We work with startups across all stages of their evolution, but more typically with ones that have either closed or are about to close Series A rounds. There is no restriction on the startup stage as such though. For the right idea, we can start at its very inception.

How do you build trust with your clients that make them potentially willing to rely on Arbisoft for all of their engineering needs?

Openness and transparency are fundamental enablers of the trust our clients have in us. We make sure we represent our capabilities exactly how they are so that we can set the right expectations and exceed them whenever possible. Our teams working on client projects are seamlessly embedded into the clients’ own teams and, for all practical purposes, work as if they are a part of the clients’ business.

Vulnerability also plays a role in building that trust — when we make mistakes, we are open about sharing them and learning from them, so that they are not repeated. Other agile principles help too but blameless retros are probably the most effective tool in openly discussing and learning from mistakes.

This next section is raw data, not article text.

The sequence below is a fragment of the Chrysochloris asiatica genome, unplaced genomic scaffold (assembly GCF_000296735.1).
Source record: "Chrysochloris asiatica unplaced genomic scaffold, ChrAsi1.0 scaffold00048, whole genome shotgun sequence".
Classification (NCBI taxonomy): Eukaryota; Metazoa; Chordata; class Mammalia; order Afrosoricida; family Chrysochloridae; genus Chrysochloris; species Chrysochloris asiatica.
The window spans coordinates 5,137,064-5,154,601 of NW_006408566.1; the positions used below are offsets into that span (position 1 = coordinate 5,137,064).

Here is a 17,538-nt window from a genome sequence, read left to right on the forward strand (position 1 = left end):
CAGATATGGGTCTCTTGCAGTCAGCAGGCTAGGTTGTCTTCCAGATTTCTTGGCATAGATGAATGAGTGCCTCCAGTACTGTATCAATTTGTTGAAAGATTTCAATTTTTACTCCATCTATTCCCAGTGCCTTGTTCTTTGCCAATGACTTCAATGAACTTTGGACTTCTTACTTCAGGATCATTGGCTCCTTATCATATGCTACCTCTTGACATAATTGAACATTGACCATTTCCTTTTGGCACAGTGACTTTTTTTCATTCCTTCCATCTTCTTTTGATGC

Can you tell us more about the data side of Arbisoft?

For quite a few of our customers, our primary service is collecting, cleaning, analyzing and presenting data. We have developed deep expertise in libraries and frameworks that assist with our data science practice. From the get-go (no pun intended), Python was one of our go-to languages. Luckily, Python is one of the strongest languages for dealing with data. Libraries like Scrapy, NumPy, Pandas, SciPy, Plotly, etc. come in really handy for all of our data science needs and we have pretty deep expertise in them.

You also built solutions such as Edly, ListenTool and more — can you tell us about these and why you are doing it?

That’s a great question. Considering that Arbisoft is a reasonably sized organization now, we often need technology to manage our processes more efficiently and maintain our leadership position as a software services provider. When we are unable to find a good match for our needs, we build solutions to solve our own problems. If it works for us, we then productify the solution so it can solve similar problems for other organizations.

For example, we built ListenTool because Arbisoft is big on frequent, instance-based feedback. We built Edly because we found ourselves frequently building custom learning management systems (LMS) for our customers and it seemed natural to abstract many of the complexities of an online learning solution into a customizable product offering.